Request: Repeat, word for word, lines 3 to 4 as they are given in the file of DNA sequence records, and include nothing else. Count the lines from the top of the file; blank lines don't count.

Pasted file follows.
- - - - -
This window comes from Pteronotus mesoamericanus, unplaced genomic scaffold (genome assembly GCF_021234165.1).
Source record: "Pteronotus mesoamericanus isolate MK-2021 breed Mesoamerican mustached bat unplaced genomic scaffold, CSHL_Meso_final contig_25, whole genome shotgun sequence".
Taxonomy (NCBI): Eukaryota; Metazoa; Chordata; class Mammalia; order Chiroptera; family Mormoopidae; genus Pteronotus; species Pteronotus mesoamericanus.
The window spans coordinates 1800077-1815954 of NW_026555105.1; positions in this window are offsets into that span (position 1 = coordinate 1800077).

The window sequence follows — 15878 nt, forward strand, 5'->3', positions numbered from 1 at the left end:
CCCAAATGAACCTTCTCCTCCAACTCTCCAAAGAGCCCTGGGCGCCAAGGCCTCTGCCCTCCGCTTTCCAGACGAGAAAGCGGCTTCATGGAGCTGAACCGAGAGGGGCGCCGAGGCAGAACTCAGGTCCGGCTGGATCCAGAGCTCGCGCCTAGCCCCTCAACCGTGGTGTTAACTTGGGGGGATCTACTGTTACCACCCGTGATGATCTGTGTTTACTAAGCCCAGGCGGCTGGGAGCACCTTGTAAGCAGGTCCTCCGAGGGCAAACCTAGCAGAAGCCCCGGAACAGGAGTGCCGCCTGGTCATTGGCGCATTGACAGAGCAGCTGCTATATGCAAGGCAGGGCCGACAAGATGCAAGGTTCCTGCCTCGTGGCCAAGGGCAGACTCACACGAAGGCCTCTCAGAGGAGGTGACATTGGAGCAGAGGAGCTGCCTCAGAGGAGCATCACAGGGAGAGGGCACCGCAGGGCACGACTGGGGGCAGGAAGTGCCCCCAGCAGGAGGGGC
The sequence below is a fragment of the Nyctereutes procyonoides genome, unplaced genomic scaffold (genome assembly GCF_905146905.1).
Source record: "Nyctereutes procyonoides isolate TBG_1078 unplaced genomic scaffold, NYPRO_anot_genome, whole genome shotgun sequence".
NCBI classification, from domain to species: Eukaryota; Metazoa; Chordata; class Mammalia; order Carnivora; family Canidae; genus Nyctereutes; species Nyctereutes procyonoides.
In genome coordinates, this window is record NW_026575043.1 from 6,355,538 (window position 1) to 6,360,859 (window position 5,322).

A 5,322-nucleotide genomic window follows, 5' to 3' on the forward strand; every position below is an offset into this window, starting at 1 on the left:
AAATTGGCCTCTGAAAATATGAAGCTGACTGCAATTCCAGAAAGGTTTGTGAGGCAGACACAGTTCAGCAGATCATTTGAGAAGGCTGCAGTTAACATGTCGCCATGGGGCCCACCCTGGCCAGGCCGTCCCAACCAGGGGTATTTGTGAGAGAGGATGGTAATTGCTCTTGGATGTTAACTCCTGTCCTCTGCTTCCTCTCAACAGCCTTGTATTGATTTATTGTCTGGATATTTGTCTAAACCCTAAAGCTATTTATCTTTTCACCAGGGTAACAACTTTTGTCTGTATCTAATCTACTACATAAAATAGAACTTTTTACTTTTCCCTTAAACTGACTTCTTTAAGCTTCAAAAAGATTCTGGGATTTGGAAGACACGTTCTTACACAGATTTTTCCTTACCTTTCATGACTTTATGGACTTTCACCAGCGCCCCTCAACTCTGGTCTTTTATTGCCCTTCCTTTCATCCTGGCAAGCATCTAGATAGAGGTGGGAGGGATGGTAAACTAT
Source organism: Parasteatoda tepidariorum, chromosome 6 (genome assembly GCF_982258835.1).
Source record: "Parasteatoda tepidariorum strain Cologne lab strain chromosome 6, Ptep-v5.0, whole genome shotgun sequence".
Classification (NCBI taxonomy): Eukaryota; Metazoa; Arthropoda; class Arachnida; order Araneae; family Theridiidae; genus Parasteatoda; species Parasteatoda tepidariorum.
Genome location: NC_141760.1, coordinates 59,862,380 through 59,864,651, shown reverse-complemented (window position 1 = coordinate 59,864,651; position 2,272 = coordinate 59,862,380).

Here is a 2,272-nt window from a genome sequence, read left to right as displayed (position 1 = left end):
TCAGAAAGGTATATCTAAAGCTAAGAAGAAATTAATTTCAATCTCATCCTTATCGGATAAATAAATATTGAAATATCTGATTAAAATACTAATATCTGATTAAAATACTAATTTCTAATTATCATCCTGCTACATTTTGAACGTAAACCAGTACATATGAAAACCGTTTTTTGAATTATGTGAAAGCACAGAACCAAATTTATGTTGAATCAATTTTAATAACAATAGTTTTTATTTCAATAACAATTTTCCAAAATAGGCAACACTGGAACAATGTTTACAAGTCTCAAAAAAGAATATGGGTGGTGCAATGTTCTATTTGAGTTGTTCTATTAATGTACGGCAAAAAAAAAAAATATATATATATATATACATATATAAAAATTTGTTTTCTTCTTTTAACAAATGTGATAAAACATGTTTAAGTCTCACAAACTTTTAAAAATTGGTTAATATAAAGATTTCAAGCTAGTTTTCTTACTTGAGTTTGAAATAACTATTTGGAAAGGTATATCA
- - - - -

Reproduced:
Taxonomy (NCBI): Eukaryota; Metazoa; Chordata; class Mammalia; order Chiroptera; family Mormoopidae; genus Pteronotus; species Pteronotus mesoamericanus.
The window spans coordinates 1800077-1815954 of NW_026555105.1; positions in this window are offsets into that span (position 1 = coordinate 1800077).